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How To Protect Your Site From Sqli

This is simple tutorial for beginners on
how to protect your site against SQL Injection and this
tutorial will also help you check if your site is vulnerable
to SQLi and how to make it resistant to SQLi.
What is SQL Injection?
SQL stands for Structured Query Language, and it is the language used by most website databases. SQL Injection is a technique used by hackers to add their own SQL to your site’s SQL to gain access to confidential information or to change or delete the data that keeps your website running. I’m going to talk about just one form of SQL Injection attack that allows a hacker to log in as an administrator – even if he doesn’t know the password.
Is your site vulnerable?
If your website has a login form for an administrator to log in, go to your site now, in the username field type the administrator user name.
In the password field, type or paste this:
x’ or ‘a’ = ‘a
If the website didn’t let you log in using this string you can relax a bit; this article probably doesn’t apply to you. However you might like to try this alternative:
x’ or 1=1–
Or you could try pasting either or both of the above strings into both the login and password field. Or if you are familiar with SQL you could try a few other variations. A hacker who really wants to get access to your site will try many variations before he gives up.
If you were able to log in using any of these methods then get your web tech to read this article, and to read up all the other methods of SQL Injection. The hackers and “skript kiddies” know all this stuff; your web techs need to know it too.
If you were able to log in, then the code which generates the SQL for the login looks something like this:
$sql =
“SELECT * FROM users
“WHERE username = ‘” . $username .
“‘ AND password = ‘” . $password . “‘”;
When you log in normally, let’s say using userid admin and password secret, what happens is the admin is put in place of $username and secret is put in place of $password. The SQL that is generated then looks like this:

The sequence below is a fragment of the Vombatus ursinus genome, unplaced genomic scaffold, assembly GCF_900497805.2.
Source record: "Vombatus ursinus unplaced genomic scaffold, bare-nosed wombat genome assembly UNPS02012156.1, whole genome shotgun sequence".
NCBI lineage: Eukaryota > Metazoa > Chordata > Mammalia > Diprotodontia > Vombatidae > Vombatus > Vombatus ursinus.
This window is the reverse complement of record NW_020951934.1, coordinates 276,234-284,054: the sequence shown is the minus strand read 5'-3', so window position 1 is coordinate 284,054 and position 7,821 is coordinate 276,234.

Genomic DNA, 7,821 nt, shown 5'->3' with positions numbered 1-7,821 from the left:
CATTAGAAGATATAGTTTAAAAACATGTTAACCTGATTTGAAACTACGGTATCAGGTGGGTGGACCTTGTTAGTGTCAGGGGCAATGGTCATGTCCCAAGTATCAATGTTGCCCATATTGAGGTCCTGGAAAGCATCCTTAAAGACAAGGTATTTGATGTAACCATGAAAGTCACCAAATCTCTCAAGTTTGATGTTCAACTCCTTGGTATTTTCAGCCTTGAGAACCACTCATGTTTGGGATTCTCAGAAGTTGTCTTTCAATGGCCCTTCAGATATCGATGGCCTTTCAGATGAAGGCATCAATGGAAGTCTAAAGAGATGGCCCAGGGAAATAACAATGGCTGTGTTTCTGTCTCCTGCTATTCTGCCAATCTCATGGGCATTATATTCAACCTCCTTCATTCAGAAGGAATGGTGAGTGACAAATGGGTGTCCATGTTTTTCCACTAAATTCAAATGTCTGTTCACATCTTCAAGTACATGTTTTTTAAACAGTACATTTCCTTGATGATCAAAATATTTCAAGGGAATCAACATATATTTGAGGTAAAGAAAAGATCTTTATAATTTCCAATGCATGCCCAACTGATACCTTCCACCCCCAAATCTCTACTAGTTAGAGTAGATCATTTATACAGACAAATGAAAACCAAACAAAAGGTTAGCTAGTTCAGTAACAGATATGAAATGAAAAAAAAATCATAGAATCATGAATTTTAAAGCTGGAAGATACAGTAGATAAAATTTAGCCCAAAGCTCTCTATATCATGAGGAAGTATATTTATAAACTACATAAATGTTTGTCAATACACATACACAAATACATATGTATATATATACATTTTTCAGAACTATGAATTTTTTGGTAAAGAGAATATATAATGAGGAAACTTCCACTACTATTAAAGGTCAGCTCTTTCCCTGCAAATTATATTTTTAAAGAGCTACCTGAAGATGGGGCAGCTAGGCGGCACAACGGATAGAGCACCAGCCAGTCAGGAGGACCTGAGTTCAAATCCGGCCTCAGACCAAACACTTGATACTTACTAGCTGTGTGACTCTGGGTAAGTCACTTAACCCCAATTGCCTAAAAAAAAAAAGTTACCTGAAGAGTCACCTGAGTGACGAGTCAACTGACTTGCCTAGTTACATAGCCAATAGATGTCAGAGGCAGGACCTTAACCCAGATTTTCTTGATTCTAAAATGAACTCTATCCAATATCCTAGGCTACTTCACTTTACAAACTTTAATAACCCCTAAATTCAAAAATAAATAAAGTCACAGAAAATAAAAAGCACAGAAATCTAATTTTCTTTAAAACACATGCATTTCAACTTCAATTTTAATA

SELECT * FROM users WHERE username = ‘admin’ and PASSWORD = ‘secret’
But when you enter x’ or ‘a’ = ‘a as the password, the SQL which is generated looks like this:
SELECT * FROM users WHERE username = ‘admin’ and PASSWORD = ‘x’ or ‘a’ = ‘a’
Notice that the string: x’ or ‘a’ = ‘a has injected an extra phrase into the WHERE clause: or ‘a’ = ‘a’ . This means that the WHERE is always true, and so this query will return a row contain the user’s details.
If there is only a single user defined in the database, then that user’s details will always be returned and the system will allow you to log in. If you have multiple users, then one of those users will be returned at random.
How to resist against SQLi
Fixing this security loophole is not so difficult. There are several ways to do it. If you are using MySQL,, the simplest method is to escape the username and password, using the mysql_escape_string() or mysql_real_escape_string() functions, e.g.:
$userid = mysql_real_escape_string($userid);
$password = mysql_real_escape_string($password);
$sql =
“SELECT * FROM users
“WHERE username = ‘” . $username .
“‘ AND password = ‘” . $password . “‘”;
Now when the SQL is built, it will come out as:
SELECT * FROM users WHERE username = ‘admin’ and PASSWORD = ‘x’ or ’a’ = ’a’
Those backslashes ( ) make the database treat the quote as a normal character
rather than as a delimiter, so the database no longer interprets the SQL as having an OR in the WHERE clause.
This is just a simplistic example. In practice you will do a bit more than this as there are many variations on this attack. For example, you might structure the SQL differently, fetch the user using the user name only and then check manually that the password matches or make sure you always use bind variables (the best defence against SQL injection and strongly recommended!). And you should always escape all incoming data using the appropriate functions from whatever language your website is written in – not just data that is being used for login.

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